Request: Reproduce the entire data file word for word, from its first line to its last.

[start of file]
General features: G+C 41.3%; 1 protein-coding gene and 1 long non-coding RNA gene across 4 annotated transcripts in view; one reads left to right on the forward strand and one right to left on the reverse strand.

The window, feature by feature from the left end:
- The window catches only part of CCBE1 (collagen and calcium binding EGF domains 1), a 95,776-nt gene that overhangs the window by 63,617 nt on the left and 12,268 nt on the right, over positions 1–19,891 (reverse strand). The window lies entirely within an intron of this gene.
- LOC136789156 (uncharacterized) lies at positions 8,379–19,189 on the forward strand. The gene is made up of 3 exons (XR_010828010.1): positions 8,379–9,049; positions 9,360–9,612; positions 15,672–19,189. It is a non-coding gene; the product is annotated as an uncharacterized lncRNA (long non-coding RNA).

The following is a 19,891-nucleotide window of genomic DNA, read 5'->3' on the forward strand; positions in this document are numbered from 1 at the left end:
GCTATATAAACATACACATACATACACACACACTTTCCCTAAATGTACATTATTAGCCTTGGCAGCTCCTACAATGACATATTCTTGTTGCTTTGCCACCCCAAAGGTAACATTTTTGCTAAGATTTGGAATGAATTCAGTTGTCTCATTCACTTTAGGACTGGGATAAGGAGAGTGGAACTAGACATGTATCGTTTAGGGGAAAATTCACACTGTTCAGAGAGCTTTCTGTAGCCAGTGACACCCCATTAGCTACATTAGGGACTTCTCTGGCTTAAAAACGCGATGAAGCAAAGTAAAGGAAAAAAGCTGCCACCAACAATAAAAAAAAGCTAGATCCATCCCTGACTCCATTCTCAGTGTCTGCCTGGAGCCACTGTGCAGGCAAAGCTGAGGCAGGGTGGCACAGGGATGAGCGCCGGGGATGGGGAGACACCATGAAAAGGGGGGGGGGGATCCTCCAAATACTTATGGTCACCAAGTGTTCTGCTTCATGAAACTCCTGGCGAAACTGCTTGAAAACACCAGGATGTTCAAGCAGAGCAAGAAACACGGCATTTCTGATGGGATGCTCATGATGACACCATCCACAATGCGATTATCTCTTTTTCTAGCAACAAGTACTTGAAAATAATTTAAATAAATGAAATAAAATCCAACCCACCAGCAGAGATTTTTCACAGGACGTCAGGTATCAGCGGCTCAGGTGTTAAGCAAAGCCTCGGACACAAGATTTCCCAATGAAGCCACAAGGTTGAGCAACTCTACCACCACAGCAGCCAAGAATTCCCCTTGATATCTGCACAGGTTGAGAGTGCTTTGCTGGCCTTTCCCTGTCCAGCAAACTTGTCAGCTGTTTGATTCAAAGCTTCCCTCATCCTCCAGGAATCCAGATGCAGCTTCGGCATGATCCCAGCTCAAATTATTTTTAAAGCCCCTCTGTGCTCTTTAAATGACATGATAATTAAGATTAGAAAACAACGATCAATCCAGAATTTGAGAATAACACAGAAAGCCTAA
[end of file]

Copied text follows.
General features: G+C 41.3%; 1 protein-coding gene and 1 long non-coding RNA gene across 4 annotated transcripts in view; one reads left to right on the forward strand and one right to left on the reverse strand.

The window, feature by feature from the left end:
- The window catches only part of CCBE1 (collagen and calcium binding EGF domains 1), a 95,776-nt gene that overhangs the window by 63,617 nt on the left and 12,268 nt on the right, over positions 1–19,891 (reverse strand). The window lies entirely within an intron of this gene.
- LOC136789156 (uncharacterized) lies at positions 8,379–19,189 on the forward strand. The gene is made up of 3 exons (XR_010828010.1): positions 8,379–9,049; positions 9,360–9,612; positions 15,672–19,189. It is a non-coding gene; the product is annotated as an uncharacterized lncRNA (long non-coding RNA).

The following is a 19,891-nucleotide window of genomic DNA, read 5'->3' on the forward strand; positions in this document are numbered from 1 at the left end:
GCTATATAAACATACACATACATACACACACACTTTCCCTAAATGTACATTATTAGCCTTGGCAGCTCCTACAATGACATATTCTTGTTGCTTTGCCACCCCAAAGGTAACATTTTTGCTAAGATTTGGAATGAATTCAGTTGTCTCATTCACTTTAGGACTGGGATAAGGAGAGTGGAACTAGACATGTATCGTTTAGGGGAAAATTCACACTGTTCAGAGAGCTTTCTGTAGCCAGTGACACCCCATTAGCTACATTAGGGACTTCTCTGGCTTAAAAACGCGATGAAGCAAAGTAAAGGAAAAAAGCTGCCACCAACAATAAAAAAAAGCTAGATCCATCCCTGACTCCATTCTCAGTGTCTGCCTGGAGCCACTGTGCAGGCAAAGCTGAGGCAGGGTGGCACAGGGATGAGCGCCGGGGATGGGGAGACACCATGAAAAGGGGGGGGGGGATCCTCCAAATACTTATGGTCACCAAGTGTTCTGCTTCATGAAACTCCTGGCGAAACTGCTTGAAAACACCAGGATGTTCAAGCAGAGCAAGAAACACGGCATTTCTGATGGGATGCTCATGATGACACCATCCACAATGCGATTATCTCTTTTTCTAGCAACAAGTACTTGAAAATAATTTAAATAAATGAAATAAAATCCAACCCACCAGCAGAGATTTTTCACAGGACGTCAGGTATCAGCGGCTCAGGTGTTAAGCAAAGCCTCGGACACAAGATTTCCCAATGAAGCCACAAGGTTGAGCAACTCTACCACCACAGCAGCCAAGAATTCCCCTTGATATCTGCACAGGTTGAGAGTGCTTTGCTGGCCTTTCCCTGTCCAGCAAACTTGTCAGCTGTTTGATTCAAAGCTTCCCTCATCCTCCAGGAATCCAGATGCAGCTTCGGCATGATCCCAGCTCAAATTATTTTTAAAGCCCCTCTGTGCTCTTTAAATGACATGATAATTAAGATTAGAAAACAACGATCAATCCAGAATTTGAGAATAACACAGAAAGCCTAA